There doesn’t seem to be a digital element to your distorted sound. The screaming sustain I hear in “Feeling Like a Million” sounds like an amp just ready to blow.
That’s the deal. We put a Cesar Diaz 100-watt head into a Marshall cabinet, and we basically turned the whole thing up to 10 and let it loose. We ran for our lives back into the control room, man. [laughs] When you want to get some real amp sustain and distortion, there’s no substitute for the real thing.
The way you dip into some reggae on that song recalls the Clash. Did you listen to them much?
Honestly, not really. I appreciate them, but I never studied their catalog or anything. But through listening to [band bassist] Johnny Bradley, he’s a big Clash fan, so I sort of absorbed their whole thing. Just by being around him and jamming with him, I’ve gotten familiar with that vibe. It’s really cool.
You do some beautiful slide playing on “What About Us?” You shake each note for all it’s worth. Did your right-hand injury make you concentrate on your fretting hand a little more?
Oh, yeah. Doing the vibrato on that song was probably easier than anything else on the whole record. It was a relief, actually. [laughs] I use open tunings for slide, so I just kind of grooved. I love the sounds of Elmore James’ slide playing, and I thought I would try to channel his deal over a heavy rock-funk groove. It turned out pretty cool.
What guitar-and-amp combo are you using on “Gotta Get into Something”? You get a real rough-and-rowdy sound on that one.
That sound comes from the combo of my SG and a Fender Vibro-King. The SG has those three P-90s, and it sounds great through the Vibro-King. That song was me and J.J. Johnson in a room, and we just made it happen. Oh, but we had one little accident with that one…
I broke my guitar. I was feeling loose, and I was trying to reach over for a bottle of whisky. I put my guitar down, but my big dumb boot was wrapped up in the lead cable. The guitar came crashing down in slow motion, and the neck just snapped. That was unexpected.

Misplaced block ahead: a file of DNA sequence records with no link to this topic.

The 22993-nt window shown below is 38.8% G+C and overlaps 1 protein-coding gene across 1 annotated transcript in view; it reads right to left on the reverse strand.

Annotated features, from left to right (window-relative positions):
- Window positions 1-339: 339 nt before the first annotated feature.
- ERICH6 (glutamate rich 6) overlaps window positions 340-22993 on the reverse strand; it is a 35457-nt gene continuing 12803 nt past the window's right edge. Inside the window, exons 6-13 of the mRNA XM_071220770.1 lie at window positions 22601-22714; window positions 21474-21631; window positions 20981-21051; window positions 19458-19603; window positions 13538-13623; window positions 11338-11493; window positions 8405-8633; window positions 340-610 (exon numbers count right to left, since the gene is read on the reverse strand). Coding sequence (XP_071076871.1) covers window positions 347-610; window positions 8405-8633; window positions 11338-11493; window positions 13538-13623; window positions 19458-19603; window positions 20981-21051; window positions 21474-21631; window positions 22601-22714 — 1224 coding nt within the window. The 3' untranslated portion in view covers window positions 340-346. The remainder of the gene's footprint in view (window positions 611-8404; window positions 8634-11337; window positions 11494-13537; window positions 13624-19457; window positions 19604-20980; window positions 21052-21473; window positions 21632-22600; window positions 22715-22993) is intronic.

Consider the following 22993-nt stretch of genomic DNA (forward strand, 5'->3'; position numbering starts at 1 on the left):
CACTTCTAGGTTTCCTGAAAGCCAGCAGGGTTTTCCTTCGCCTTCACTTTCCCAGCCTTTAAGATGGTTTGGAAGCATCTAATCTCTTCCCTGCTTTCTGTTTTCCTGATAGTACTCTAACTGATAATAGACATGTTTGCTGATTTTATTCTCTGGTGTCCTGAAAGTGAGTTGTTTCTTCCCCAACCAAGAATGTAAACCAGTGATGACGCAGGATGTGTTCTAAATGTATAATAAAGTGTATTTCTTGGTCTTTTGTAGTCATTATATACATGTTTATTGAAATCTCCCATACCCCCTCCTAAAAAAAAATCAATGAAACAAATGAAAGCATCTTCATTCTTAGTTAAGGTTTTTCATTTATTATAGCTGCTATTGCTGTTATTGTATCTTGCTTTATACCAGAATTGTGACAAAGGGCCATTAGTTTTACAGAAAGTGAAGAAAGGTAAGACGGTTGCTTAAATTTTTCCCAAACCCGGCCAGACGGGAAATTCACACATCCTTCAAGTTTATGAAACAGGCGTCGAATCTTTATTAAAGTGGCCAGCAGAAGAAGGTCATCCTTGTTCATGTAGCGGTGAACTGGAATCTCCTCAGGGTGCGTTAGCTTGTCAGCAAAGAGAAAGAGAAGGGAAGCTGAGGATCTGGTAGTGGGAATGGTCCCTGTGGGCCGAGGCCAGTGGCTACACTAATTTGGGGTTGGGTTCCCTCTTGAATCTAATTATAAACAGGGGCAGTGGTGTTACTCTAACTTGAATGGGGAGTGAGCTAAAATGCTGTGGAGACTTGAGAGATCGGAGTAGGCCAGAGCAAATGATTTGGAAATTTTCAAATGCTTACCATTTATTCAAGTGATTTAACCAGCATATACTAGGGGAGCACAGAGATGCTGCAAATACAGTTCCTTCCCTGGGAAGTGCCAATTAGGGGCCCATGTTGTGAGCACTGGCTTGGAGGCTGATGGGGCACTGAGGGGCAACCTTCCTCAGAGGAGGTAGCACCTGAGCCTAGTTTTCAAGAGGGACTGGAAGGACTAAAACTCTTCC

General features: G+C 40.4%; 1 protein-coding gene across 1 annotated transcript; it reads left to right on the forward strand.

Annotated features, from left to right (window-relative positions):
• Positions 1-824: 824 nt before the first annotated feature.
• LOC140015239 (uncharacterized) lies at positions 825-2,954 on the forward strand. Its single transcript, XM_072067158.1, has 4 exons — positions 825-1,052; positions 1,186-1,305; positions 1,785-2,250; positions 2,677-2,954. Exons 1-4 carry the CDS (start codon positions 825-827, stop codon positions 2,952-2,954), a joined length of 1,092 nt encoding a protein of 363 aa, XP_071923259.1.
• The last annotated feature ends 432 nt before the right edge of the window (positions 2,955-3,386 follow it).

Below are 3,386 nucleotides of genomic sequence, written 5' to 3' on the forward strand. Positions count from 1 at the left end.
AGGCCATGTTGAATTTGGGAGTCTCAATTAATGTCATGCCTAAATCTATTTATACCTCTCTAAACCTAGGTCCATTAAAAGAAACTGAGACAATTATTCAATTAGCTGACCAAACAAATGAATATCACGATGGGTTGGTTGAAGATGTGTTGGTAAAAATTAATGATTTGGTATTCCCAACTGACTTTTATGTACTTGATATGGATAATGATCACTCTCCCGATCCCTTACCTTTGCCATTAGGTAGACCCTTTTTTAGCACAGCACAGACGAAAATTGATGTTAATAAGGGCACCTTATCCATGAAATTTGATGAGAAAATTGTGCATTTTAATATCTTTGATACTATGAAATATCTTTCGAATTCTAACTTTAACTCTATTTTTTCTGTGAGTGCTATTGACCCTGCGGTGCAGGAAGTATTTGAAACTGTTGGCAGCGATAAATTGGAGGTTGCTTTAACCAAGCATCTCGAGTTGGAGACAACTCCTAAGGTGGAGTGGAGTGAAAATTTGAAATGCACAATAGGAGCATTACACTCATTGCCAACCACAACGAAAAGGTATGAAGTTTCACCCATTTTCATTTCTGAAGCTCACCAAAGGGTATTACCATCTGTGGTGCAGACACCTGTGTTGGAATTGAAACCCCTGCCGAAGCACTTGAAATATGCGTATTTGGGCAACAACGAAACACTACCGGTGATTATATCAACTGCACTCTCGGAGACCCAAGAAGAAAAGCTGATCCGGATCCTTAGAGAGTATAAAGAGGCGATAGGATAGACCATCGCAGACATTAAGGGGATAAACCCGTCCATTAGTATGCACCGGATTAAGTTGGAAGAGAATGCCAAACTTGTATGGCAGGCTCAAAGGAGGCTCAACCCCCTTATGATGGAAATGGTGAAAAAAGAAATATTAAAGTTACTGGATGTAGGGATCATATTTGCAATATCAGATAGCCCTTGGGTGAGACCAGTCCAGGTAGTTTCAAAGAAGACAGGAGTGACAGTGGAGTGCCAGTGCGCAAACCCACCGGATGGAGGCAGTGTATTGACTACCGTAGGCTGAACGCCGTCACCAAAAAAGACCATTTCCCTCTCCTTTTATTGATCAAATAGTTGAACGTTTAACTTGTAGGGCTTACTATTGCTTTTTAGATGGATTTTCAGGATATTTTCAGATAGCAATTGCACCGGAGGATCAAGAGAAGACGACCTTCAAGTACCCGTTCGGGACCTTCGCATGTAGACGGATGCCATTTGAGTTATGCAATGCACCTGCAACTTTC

Breaking hands, breaking guitars! oh, goodness!
Yeah, there was a little bit of damage going on making this record. [laughs]
There’s a Chuck Berry vibe on that song, but it’s also pretty punk. Where did that come from?
I never really got into punk per se; I never listened to it at home or anything. But I had a lot of friends who were into the guitar, and when I went over to their houses we would be listening to that stuff — early punk and the Clash and all that. I couldn’t name the records, but I was hanging out with kids who were into ska and punk. This was in the late Nineties, early 2000s. The vibe was cool. I guess I just soaked that up subconsciously.
You use tremolo on “I Walk Alone,” and on “When I’m Gone” you play a cool bass-note guitar riff that’s bathed in the effect. Nobody seems to go near tremolo anymore.
Huh, I guess so. I never really noticed that before, but I guess that’s true — it’s not out there the way it used to be. I think I did it because it’s in the music I listen to. People used tremolo in their guitar sounds. I dig it. In those songs, it just felt appropriate. For me, it’s a no-brainer. You turn it on and there’s the part — it stands out. You’re like, “Yeah, that’s cool.”
You mentioned your SG, which I assume is your signature model. What other guitars did you use on the record?
On this one it was pretty much all SGs. I played a ’60s Fender Custom Shop Strat on “When I’m Gone,” but other than that it was SGs. The whole thing was simple, man. The amp was that Cesar Diaz 100-watt situation. When I put that through the 4x12 Marshall, that was it — it changed my life.
How about your pedals?
Same things that I’ve used for years: Fulltone Octofuzz, [Hermida Audio] Zendrive boost, Strymon Flint tremolo and reverb — that’s all.
No amp modeling for you, huh?
[laughs] Man, I wouldn’t even know how to start doing that! I’m a simple man. That’s how I like it.